Desperate times call for desperate measures. Our man is in training for the Paris-Roubaix cyclo-sportive in early June, but a disastrous March has put him behind schedule. There?s only one thing for it? revive The 30-Day Challenge.

Target: Paris-Roubaix sportive

255km

Sunday, June 8, 2008

62 days to go

It was all going so well. A decent base in November and December, stepping up in January and maintaining momentum in February.

And then, in March, the wheels fell off.

The entire month was a write-off and now I find myself playing catch-up. There are just under two months to go until the Paris-Roubaix cyclo-sportive and, with the race itself this weekend, it seemed the right time to focus and set some goals.

It?s not quite time to panic and start cramming, but I know I am behind schedule.

So, what went wrong in March? Well, after returning from Het Volk, where I managed a couple of cold, wet rides over the bergs, cobbles and down the famous Schelde canal, I got ill.

For four days I was totally listless and lacking energy. (What?s new, I hear from a very cruel voice at the back). Each day I wrote a target for the following day ? one hour, two hours, whatever ? and each day I crossed it out and felt bad about myself.

Then the illness proper came and for two days I was bed-ridden and utterly pathetic. It took another four or five days to get back to normal again. Almost a fortnight was lost.

While I was drinking Lucozade and eating soft, easy to swallow food, my Paris-Roubaix partner in crime, James, was off in Majorca, piling on the miles. I think he did almost 500 in a week.

In the month of March I managed a two-and-a-half hour ride with James on icy Easter Saturday ? a day when, inexplicably, a white van man veered into the middle of the road to spray us with water as we waited to cross at a junction.

Then came five days spent in a hot, sweaty, airless velodrome at Manchester, eating awful food.

It was hardly ideal training for the Tour of Flanders sportive on April 5. One ride in a month.

TAKING A SHORT-CUT IN FLANDERS

I am not proud of the fact I cut out Berendries and Valkenberg at the Tour of Flanders. It snipped only about eight kilometres off the 140-kilometre route, but avoiding the two climbs was the key to me making it to Ninove at all.

For about 40 minutes before I made my decision to head straight on to Brakel and skip the two climbs, I?d been humming the tune to The Self Preservation Society from The Italian Job.

The rain was freezing, I?d not eaten enough and I crept up the Leberg. At one point I looked to the side and realised I was not moving any quicker than the guy next to me. No shame in that, until I point out that he was walking.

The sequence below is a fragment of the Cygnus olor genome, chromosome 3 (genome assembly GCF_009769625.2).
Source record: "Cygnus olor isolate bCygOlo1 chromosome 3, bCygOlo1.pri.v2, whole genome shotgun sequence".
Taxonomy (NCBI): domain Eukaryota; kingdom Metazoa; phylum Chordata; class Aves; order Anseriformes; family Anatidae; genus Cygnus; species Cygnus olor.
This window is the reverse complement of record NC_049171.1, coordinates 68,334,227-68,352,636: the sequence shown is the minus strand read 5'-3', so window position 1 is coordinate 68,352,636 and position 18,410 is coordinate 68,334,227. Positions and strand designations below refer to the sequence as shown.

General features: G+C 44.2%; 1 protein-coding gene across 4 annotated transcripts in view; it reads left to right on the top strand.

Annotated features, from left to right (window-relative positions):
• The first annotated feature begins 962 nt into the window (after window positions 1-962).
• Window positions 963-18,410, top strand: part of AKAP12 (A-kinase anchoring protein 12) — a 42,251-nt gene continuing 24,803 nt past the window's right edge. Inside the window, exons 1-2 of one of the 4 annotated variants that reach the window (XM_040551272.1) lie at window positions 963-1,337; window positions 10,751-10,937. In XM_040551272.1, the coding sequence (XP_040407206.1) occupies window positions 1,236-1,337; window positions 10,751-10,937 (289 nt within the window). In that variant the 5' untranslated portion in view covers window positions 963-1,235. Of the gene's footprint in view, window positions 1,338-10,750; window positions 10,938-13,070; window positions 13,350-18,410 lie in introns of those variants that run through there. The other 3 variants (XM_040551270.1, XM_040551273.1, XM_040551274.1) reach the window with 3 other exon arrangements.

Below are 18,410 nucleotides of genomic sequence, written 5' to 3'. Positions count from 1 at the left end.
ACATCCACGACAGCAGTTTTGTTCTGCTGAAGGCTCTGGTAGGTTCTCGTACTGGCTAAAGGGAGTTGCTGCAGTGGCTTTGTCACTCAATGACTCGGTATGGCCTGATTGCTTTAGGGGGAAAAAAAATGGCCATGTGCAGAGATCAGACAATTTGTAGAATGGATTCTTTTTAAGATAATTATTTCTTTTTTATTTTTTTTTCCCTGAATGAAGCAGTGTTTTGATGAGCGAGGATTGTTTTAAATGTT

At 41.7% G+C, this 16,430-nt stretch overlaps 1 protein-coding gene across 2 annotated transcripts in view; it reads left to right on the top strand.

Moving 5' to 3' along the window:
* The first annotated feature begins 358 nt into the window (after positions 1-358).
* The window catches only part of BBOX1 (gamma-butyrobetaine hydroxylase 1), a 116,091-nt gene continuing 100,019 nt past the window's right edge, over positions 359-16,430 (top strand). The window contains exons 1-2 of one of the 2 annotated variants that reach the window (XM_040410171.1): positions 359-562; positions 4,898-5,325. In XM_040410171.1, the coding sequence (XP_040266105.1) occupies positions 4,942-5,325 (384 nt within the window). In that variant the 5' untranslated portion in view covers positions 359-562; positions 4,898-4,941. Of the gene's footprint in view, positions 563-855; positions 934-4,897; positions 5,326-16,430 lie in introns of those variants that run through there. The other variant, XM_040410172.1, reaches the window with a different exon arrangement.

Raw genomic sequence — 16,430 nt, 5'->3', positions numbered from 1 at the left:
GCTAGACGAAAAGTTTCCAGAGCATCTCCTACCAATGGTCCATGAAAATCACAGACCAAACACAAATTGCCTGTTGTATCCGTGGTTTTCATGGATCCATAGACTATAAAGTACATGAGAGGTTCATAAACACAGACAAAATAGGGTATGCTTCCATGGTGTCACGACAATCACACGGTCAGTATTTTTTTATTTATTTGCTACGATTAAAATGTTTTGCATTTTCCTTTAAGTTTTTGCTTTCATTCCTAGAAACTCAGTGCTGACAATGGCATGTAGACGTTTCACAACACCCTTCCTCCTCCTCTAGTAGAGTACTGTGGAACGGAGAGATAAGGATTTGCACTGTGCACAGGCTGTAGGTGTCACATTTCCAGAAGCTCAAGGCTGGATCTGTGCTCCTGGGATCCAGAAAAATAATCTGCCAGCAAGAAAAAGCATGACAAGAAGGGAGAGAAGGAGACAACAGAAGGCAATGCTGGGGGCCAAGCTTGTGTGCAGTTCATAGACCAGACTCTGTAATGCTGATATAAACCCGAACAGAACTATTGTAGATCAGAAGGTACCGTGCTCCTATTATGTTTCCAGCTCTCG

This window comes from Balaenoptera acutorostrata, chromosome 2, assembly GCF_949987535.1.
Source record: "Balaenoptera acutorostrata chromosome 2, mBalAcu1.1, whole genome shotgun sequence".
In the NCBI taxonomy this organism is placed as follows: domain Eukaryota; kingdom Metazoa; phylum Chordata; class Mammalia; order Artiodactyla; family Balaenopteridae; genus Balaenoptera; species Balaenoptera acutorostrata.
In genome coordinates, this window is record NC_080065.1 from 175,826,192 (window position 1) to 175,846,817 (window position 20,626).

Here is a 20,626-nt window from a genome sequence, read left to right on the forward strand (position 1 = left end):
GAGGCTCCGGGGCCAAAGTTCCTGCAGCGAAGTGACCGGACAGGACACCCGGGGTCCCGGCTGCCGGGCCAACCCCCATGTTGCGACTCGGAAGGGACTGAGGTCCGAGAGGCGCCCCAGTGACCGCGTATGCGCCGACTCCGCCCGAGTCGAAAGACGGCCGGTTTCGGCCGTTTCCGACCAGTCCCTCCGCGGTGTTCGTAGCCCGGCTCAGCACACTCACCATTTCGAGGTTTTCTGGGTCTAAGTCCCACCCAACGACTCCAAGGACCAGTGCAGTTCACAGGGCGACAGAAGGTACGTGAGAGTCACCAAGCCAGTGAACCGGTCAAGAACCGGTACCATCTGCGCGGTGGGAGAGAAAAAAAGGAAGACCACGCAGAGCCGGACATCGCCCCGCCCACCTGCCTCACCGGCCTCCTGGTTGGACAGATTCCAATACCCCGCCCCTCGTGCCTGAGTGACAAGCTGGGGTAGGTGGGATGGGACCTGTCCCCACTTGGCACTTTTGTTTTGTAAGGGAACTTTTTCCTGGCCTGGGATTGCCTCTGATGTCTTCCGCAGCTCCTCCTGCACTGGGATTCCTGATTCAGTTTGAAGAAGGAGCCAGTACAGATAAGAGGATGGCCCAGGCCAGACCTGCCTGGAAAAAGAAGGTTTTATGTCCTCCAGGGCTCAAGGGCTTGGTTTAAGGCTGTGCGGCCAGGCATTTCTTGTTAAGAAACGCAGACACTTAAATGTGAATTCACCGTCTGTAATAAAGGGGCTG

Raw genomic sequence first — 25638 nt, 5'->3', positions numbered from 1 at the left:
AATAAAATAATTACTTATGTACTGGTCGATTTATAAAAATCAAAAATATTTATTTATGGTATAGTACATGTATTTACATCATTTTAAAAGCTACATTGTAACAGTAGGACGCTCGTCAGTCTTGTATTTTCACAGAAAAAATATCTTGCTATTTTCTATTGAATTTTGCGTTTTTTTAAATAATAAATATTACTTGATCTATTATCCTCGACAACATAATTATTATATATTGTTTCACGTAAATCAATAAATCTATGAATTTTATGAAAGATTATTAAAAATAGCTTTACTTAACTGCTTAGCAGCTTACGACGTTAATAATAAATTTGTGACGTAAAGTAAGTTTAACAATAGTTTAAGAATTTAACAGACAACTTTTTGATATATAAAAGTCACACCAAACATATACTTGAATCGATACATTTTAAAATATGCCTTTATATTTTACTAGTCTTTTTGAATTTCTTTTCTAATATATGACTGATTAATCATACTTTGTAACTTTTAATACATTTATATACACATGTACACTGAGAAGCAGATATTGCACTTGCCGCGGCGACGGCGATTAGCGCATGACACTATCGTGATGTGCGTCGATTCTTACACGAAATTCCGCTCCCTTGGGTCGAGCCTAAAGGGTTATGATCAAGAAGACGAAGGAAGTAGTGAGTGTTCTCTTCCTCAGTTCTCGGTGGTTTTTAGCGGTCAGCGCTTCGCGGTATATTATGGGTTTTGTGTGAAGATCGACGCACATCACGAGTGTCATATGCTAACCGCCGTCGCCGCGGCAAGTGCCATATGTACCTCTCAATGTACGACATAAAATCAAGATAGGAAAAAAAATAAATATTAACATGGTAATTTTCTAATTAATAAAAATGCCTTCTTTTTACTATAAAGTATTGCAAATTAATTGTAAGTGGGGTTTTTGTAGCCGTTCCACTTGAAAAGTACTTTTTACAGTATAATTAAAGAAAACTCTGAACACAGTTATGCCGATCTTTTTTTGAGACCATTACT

Up to that point I?d been feeling okay. Not great, but okay.

My partners for the ride were Edward Pickering, Patrick Trainor from Evans Cycles and Nick Bourne, the organiser of the Tour of Wessex and a man for whom 140 kilometres and a few hills were a mere snack. I could tell he was itching to get his teeth into the full 260-kilometre ride.

I say partners, but to be honest I didn?t see much of them after the start. Bourne accelerated away from us inside the first 500 metres and was never seen again.

We worked out later that as I was creeping up the Leberg in a hail storm, he was settling into his nice warm hotel room.

Pickering eased clear shortly afterwards and finished well ahead despite a major mechanical, which saw the bottom bracket of his Cervelo come away from the frame.

Trainor stuck with me until his superior descending skills on the wet cobbles after the Taaienberg shook me off.

We met up again at the top of the Muur. My minor detour had taken me a few minutes ahead of him. I actually finished reasonably strongly and regretted my short-cut but, at the time it was the only sane decision.

That?s my line of defence and I?m sticking to it.

NOW, WE RIDE

Now there are less than two months to go and I need to get on a fast-track to fitness. A ride of 255 kilometres is not to be taken lightly. It?s almost twice as far as the longest ride I?ve done this year.

So, there?s nothing for it. It?s time to revive The 30-Day Challenge to force myself to train properly.

For those who don?t know, I set myself a 30-Day Challenge last spring in a bid to get fit(ter). It was a totally unscientific programme based on riding on as many days in a 30-day period as possible. Like Morgan Spurlock eating McDonald?s for a month. But with bikes. And marginally less burgers.

To my mind, the 30-Day Challenge helps clear all the barriers and obstacles everyday life, work and other commitments chuck in the way. It strips away the simple excuses for not riding and gives a focus.

I think it?s possible to think and plan a month at a time, but further than that it all gets a bit hazy. So, my target will be to do as much quality riding as possible in 30 days and hope it puts me within touching distance of where I need to be for the Hell of the North.

As Buzz said on our forum. ?Come on Lionel, give us another 30-day challenge blog. Suffer dude, suffer.?

Let the suffering commence.

PREVIOUS BLOG

The countdown to the Paris-Roubaix cyclo-sportive

Part 3: I?m no Roger Hammond

RELATED LINK

Official Paris-Roubaix cyclo-sportive 2008 site